nep-ipr New Economics Papers
on Intellectual Property Rights
Issue of 2016‒08‒07
four papers chosen by
Giovanni Ramello
Università degli Studi del Piemonte Orientale “Amedeo Avogadro”

  1. Finite Lifetimes, Patents' Length and Breadth, and Growth By Bharat Diwakar; Gilad Sorek
  2. Patent rights, product market reforms, and innovation By Aghion, Philippe; Howitt, Peter; Prantl, Susanne
  3. An Alternative Approach towards the Knowledge Production Function on a Regional Level - Applications for the USA and Russia By Jens K. Perret
  4. An Event Study of Patent Verdicts and Judicial Leakage By Bryan Engelhardt; Zachary Fernandes

  1. By: Bharat Diwakar; Gilad Sorek
    Abstract: We study the implications of patents breadth and duration (length) to growth and welfare, in an overlapping generations economy of finitely living agents. This demographic structure gives room to inter-generational trade in old patents and life-cycle saving motive, which prove to be relevant to the implications of different patent-policy dimensions. Patent breadth protection affects life-cycle saving and thereby aggregate investment, and the allocation investment between patents and physical capital. Patents duration affects also the stock of, and trade in, old patents. We show that, these unique characteristics of the OLG economy provide a case for incomplete patent breadth protection and finite patent duration, which are both growth and welfare enhancing. Furthermore, we show that the implications of patent policy to growth depend on whether the differentiated inputs are intermediate goods or investment goods. Our results contrast with the ones derived in previous studies that employed the same technologies and preferences in model economies of infinitely living agents. Hence, this work highlights the importance of the assumed demographic structure to the implications of patent policy.
    Keywords: IPR; Patent length; Patent Breadth; Growth; OLG
    JEL: L16 O30
    Date: 2016–07
  2. By: Aghion, Philippe; Howitt, Peter; Prantl, Susanne
    Abstract: In this paper, we provide empirical evidence to the effect that strong patent rights may complement competition-increasing product market reforms in fostering innovation. First, we find that the product market reform induced by the large-scale internal market reform of the European Union in 1992 enhanced, on average, innovative investments in manufacturing industries of countries with strong patent rights since the pre-sample period, but not so in industries of countries with weaker patent rights. Second, the positive response to the product market reform is more pronounced in industries where, in general, innovators tend to value patent protection higher than in other industries, except for the manufacture of electrical and optical equipment. The observed complementarity between competition and patent protection can be rationalized using a Schumpeterian growth model with step-by-step innovation. In such a model, better patent protection prolongs the period over which a firm that successfully escapes competition by innovating, actually enjoys higher monopoly rents from its technological upgrade.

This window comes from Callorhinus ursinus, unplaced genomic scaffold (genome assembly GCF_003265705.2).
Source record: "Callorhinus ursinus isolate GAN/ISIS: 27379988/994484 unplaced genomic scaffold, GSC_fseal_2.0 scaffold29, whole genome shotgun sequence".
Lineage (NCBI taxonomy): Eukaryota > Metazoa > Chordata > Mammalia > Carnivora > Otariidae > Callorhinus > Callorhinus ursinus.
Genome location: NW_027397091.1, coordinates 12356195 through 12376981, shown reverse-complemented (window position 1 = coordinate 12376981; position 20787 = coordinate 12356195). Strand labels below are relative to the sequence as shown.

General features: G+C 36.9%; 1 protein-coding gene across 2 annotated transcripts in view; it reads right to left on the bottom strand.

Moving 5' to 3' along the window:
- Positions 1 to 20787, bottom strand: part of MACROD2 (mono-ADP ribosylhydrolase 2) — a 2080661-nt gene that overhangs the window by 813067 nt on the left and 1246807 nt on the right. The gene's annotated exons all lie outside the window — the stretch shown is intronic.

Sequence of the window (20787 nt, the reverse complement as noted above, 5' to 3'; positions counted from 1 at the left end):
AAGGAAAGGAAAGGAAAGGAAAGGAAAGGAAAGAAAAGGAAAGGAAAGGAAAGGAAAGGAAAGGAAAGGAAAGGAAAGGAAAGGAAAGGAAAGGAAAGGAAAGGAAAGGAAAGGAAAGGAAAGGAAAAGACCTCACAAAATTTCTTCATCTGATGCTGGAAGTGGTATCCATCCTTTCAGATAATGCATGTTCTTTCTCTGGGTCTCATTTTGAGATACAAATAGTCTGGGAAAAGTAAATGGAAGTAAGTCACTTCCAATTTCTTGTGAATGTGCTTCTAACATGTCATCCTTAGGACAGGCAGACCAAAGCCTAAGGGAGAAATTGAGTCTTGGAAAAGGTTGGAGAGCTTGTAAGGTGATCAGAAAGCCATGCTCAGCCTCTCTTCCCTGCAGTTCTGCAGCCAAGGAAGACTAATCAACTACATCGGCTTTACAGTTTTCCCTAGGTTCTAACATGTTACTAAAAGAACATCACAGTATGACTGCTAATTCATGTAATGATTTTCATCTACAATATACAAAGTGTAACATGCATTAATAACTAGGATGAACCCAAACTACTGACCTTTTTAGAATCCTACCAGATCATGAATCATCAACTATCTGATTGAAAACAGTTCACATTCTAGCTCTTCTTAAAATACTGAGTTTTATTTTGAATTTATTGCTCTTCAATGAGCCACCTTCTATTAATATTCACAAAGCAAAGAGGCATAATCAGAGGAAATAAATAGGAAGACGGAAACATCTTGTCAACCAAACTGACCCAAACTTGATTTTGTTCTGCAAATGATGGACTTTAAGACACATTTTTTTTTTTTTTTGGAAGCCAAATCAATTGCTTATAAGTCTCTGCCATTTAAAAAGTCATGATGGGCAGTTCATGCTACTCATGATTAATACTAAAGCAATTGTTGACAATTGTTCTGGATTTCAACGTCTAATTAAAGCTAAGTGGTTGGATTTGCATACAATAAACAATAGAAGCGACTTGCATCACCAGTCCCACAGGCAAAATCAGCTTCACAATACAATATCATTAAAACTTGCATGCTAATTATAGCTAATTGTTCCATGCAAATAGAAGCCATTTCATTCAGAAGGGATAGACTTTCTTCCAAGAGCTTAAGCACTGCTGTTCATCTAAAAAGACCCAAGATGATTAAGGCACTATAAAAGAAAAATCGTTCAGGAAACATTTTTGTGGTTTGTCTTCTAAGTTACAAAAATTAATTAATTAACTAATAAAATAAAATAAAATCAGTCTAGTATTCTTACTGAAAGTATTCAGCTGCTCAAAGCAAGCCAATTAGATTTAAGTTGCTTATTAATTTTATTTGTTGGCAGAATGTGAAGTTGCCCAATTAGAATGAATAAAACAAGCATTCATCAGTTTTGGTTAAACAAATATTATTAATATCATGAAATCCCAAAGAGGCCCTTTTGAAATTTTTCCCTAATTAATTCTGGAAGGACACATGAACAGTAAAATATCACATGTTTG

Date: 2015
  3. By: Jens K. Perret (European Institute for International Economic Relations at the University of Wuppertal)
    Abstract: The present study picks up on the aspect of knowledge generation - a key part of every national innovation system - in the context of the USA and the Russian Federation. Following Fritsch and Slavtchev (2006) a knowledge production function can be used to account for the efficiency of an innovation systems. In detail this study provides a quantile regression estimation of the knowledge production function to account for a possible non-linear relationship between knowledge inputs and knowledge output. Using regional data for researchers, expenditures on R\& D and patent grants for the USA and the Russian Federation - motivated by the results of a kernel density estimation and transition matrices - a quantile regression is performed for a basic knowledge production function design; for Russia as well for an extended design. The results show that in both countries there exist groups of regions with smaller sized research systems that report significantly different dynamics and thus knowledge production functions than regions with larger sized research systems.
    Keywords: Russian Federation, USA, Innovation System, Knowledge Production Function, Knowledge Generation, Quantile Regression, Regional Economics
    JEL: P25 O31 O57
    Date: 2016–07
  4. By: Bryan Engelhardt (College of Business, University of Wisconsin - Oshkosh); Zachary Fernandes (Board of Governors of the Federal Reserve System)
    Abstract: To check for the impartiality of the United States judicial system, we investigate whether judicial decisions are leaked prior to their public release. Utilizing an event study methodology, we test for leaked information by analyzing the effect of patent infringement verdicts on the stock prices of the firms involved before and after the public release of the verdict. We find evidence that at least some of the decisions are leaked prior to their public release.
    Keywords: event study, patent infringement, judicial leakage, insider trading, trial court, appellate court
    JEL: G14 K41
    Date: 2016–07

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